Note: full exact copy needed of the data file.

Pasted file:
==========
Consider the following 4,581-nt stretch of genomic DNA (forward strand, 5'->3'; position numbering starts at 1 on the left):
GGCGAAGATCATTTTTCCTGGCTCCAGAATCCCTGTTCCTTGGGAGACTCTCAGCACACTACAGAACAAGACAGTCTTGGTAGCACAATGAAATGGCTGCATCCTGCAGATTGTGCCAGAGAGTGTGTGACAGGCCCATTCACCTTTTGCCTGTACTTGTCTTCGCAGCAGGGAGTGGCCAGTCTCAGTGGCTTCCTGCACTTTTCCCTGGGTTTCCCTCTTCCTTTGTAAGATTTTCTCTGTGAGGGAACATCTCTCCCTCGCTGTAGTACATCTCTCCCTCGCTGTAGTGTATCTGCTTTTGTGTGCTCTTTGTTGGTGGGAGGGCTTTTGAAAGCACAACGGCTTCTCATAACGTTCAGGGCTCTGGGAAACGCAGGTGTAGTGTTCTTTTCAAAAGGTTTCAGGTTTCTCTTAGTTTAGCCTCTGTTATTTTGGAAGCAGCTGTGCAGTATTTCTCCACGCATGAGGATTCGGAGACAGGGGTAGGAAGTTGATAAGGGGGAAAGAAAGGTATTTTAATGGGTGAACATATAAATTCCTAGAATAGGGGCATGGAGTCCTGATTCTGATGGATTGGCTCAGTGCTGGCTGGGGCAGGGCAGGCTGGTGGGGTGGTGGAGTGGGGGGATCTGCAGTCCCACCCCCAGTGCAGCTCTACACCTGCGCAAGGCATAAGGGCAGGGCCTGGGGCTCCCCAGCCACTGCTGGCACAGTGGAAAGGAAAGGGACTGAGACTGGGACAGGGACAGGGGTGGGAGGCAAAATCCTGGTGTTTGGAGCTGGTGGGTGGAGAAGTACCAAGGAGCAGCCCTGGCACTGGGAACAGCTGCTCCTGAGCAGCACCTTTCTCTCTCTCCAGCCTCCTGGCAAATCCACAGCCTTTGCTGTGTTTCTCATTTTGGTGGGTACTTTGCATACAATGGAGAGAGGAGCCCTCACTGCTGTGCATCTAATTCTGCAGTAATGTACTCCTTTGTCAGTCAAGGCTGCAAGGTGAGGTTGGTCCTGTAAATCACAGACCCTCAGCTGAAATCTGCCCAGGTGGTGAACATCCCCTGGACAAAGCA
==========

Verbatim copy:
Consider the following 4,581-nt stretch of genomic DNA (forward strand, 5'->3'; position numbering starts at 1 on the left):
GGCGAAGATCATTTTTCCTGGCTCCAGAATCCCTGTTCCTTGGGAGACTCTCAGCACACTACAGAACAAGACAGTCTTGGTAGCACAATGAAATGGCTGCATCCTGCAGATTGTGCCAGAGAGTGTGTGACAGGCCCATTCACCTTTTGCCTGTACTTGTCTTCGCAGCAGGGAGTGGCCAGTCTCAGTGGCTTCCTGCACTTTTCCCTGGGTTTCCCTCTTCCTTTGTAAGATTTTCTCTGTGAGGGAACATCTCTCCCTCGCTGTAGTACATCTCTCCCTCGCTGTAGTGTATCTGCTTTTGTGTGCTCTTTGTTGGTGGGAGGGCTTTTGAAAGCACAACGGCTTCTCATAACGTTCAGGGCTCTGGGAAACGCAGGTGTAGTGTTCTTTTCAAAAGGTTTCAGGTTTCTCTTAGTTTAGCCTCTGTTATTTTGGAAGCAGCTGTGCAGTATTTCTCCACGCATGAGGATTCGGAGACAGGGGTAGGAAGTTGATAAGGGGGAAAGAAAGGTATTTTAATGGGTGAACATATAAATTCCTAGAATAGGGGCATGGAGTCCTGATTCTGATGGATTGGCTCAGTGCTGGCTGGGGCAGGGCAGGCTGGTGGGGTGGTGGAGTGGGGGGATCTGCAGTCCCACCCCCAGTGCAGCTCTACACCTGCGCAAGGCATAAGGGCAGGGCCTGGGGCTCCCCAGCCACTGCTGGCACAGTGGAAAGGAAAGGGACTGAGACTGGGACAGGGACAGGGGTGGGAGGCAAAATCCTGGTGTTTGGAGCTGGTGGGTGGAGAAGTACCAAGGAGCAGCCCTGGCACTGGGAACAGCTGCTCCTGAGCAGCACCTTTCTCTCTCTCCAGCCTCCTGGCAAATCCACAGCCTTTGCTGTGTTTCTCATTTTGGTGGGTACTTTGCATACAATGGAGAGAGGAGCCCTCACTGCTGTGCATCTAATTCTGCAGTAATGTACTCCTTTGTCAGTCAAGGCTGCAAGGTGAGGTTGGTCCTGTAAATCACAGACCCTCAGCTGAAATCTGCCCAGGTGGTGAACATCCCCTGGACAAAGCA